Konkani Muslims (or Kokani Muslims) are an ethnoreligious subgroup of the Konkani people of the Konkani region along the west coast of India, who practice Islam. Nawayath Muslims from the North Canara district of Karnataka have similar origin as Konkani Muslims, but show a distinct ethnolinguistic identity due to geographical isolation of the Canara coast from the Konkan coast.
The Konkani Muslim community forms a part of the larger Konkani-speaking demographic and are predominantly located in the Konkan division of the Indian state of Maharashtra. This includes the administrative districts of Mumbai, Mumbai Suburban, Palghar, Thane, Raigad, Ratnagiri, and Sindhudurg.
There is a diaspora Konkani Muslim community based in Persian Gulf states, the United Kingdom, and South Africa. Some Konkani Muslims migrated to Pakistan during the Partition of India in 1947, and are presently settled in Karachi, as part of the larger Muhajir community.
Since antiquity, the Konkan coast has had mercantile relations with major ports on the Red Sea and Persian Gulf. Konkani Muslims can trace their ancestry to traders from Hadhramaut (in Yemen or South Arabia), the North of Indian (Haryana/Punjab) and other parts of Arabia and the Middle East, who visited the Konkan coast between the seventh and eighth centuries AD and fled persecution in North India, during the rule of the Chalukya and Rashtrakuta dynasties. Some Konkani Muslim settlements between the thirteenth and eighteenth centuries at the former ports of Dabhol and Chaul have been documented by chroniclers such as Ibn Battuta and Firishta. In the later eighteenth and early nineteenth centuries, Konkani Muslims became influential sailors, merchants, and government employees as the port city of Bombay (present Mumbai) began developing.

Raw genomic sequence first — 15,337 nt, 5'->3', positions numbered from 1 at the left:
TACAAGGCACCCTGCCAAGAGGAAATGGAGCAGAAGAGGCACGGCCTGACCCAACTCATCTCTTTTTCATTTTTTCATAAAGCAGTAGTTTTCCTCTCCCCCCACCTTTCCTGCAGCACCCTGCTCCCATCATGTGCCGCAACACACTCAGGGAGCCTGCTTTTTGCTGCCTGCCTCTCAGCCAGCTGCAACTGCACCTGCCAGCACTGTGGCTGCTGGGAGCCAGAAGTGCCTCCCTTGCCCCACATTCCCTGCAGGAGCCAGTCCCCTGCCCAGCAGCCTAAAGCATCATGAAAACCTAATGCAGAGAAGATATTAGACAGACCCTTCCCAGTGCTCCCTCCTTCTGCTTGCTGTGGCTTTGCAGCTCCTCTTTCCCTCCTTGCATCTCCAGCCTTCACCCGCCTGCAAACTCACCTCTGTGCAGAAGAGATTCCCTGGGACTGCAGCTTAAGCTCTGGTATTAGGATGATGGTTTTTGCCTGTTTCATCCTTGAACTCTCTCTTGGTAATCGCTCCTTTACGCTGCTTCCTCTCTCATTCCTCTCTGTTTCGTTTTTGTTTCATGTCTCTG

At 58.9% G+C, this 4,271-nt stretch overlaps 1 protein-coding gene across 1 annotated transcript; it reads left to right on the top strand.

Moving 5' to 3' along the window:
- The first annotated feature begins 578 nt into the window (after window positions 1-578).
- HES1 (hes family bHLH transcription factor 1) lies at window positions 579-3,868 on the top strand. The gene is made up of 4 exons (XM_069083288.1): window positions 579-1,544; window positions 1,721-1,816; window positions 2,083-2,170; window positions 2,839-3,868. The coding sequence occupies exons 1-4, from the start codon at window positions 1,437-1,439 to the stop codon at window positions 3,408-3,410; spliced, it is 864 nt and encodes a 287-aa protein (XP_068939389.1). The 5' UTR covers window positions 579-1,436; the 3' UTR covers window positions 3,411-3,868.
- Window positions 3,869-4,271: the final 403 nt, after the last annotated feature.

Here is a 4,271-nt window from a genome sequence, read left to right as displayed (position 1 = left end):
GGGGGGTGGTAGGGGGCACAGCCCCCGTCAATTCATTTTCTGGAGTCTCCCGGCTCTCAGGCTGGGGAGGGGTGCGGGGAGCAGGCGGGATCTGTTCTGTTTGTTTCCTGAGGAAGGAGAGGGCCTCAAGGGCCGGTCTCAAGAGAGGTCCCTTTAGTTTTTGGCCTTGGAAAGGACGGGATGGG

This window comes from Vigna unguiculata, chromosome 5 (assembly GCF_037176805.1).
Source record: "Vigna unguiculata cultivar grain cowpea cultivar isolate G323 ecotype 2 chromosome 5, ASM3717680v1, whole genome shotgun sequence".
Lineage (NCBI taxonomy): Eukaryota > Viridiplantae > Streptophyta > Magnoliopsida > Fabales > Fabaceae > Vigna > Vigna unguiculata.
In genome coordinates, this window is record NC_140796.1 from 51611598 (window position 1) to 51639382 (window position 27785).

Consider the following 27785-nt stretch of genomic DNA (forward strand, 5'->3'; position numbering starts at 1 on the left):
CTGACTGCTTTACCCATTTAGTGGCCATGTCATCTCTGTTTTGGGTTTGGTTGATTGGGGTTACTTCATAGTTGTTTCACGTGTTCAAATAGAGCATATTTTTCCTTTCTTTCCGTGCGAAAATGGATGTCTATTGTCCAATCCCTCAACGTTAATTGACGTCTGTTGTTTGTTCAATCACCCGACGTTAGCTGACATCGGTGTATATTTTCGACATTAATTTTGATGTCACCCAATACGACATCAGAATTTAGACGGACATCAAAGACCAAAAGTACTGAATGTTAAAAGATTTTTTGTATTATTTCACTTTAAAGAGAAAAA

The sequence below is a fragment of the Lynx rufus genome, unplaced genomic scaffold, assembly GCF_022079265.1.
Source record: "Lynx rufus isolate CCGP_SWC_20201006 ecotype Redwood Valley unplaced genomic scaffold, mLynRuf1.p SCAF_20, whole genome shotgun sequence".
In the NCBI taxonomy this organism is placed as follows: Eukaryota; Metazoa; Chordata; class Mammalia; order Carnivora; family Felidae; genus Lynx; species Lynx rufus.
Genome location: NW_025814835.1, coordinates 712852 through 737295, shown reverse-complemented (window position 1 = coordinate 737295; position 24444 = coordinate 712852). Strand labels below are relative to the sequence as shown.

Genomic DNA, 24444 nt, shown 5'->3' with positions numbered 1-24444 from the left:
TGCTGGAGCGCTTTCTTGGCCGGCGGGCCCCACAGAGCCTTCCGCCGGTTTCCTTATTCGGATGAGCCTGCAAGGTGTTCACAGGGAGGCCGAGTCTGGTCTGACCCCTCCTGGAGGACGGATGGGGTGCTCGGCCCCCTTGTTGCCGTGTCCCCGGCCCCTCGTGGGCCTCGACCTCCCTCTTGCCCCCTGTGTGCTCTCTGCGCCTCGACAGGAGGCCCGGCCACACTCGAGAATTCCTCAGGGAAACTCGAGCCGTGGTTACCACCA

Saadatullah Khan I, a Konkani Muslim born into a family of Nawayaths, was the Nawab of the Carnatic under the Mughal Empire.
Ancestry formed the basis for social stratification: Konkani people are direct descendants of Arab traders formed an elite class over those who had indirect descent through intermarriages with local women converts to Islam. The Konkani people have a varied ethnic backgroud as most Muslims within the region  are descendants of people who migrated from the Delhi region, Hadhramaut (in Yemen or South Arabia), Iran and other parts of Arabia and the Middle East. 
Konkani Muslims follow the Sunni Islamic jurisprudence with some following the Shia and Sufi demographic. This is in contrast to the Deccan regions, where Muslims adhere to the Hanafi school.
Konkanis speak a variety of dialects of Marathi collectively called Maharashtrian Konkani. Some of the dialects include Parabhi, Kunbi, Karadhi, Sangameshwari, and Bankoti. These form a gradual linguistic continuum between standard Marathi in regions around Mumbai and the Konkani language in regions around Goa.
Almost all Muslim Konkanis speak Urdu with some who migrated to Pakistan speaking various dialets of Punjabi. In addition, the Muslims from Sindhudurg, near Malvan, and the former princely state of Sawantwadi speak the Malvani Konkani dialect of the Konkani language, but most Muslim Konkanis opt to speak Urdu.
The cuisine of Konkani Muslims is meat anx seafood. Its staple food is rice and bread made of rice (preferred at dinners) with meat/fish and lentils or vegetables. It is mainly influenced by Kashmiri people who settled in the late 1800s fleeing tensions in the North of India. The southern portion of Konkan region has Malvani cuisine which overlaps with Maharashtrian and Goan cuisines.
Nawab Saadatullah Khan, son of Muhammad Ali, son of Ahmad, was born in Bijapur on Wednesday the 17th Jamadi I in the year 1061 A.H. = 1651 A.D. in a respectable family of Nawayits